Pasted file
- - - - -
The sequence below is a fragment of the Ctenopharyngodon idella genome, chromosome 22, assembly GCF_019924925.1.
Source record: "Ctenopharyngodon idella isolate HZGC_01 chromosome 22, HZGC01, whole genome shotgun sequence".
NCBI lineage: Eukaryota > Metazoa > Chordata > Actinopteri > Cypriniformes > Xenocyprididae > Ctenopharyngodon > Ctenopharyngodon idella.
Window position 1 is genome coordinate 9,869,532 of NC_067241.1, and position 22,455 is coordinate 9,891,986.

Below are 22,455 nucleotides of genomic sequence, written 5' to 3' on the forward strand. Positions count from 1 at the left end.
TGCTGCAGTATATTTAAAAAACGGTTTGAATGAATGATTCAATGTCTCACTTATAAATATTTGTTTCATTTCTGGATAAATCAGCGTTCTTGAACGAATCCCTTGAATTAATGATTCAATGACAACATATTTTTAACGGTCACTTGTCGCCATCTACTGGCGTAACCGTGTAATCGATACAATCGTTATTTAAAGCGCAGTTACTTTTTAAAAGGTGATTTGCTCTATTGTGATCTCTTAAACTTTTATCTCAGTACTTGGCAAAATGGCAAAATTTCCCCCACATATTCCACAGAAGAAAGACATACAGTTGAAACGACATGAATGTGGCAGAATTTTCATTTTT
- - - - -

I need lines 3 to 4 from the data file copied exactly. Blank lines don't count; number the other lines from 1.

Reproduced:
NCBI lineage: Eukaryota > Metazoa > Chordata > Actinopteri > Cypriniformes > Xenocyprididae > Ctenopharyngodon > Ctenopharyngodon idella.
Window position 1 is genome coordinate 9,869,532 of NC_067241.1, and position 22,455 is coordinate 9,891,986.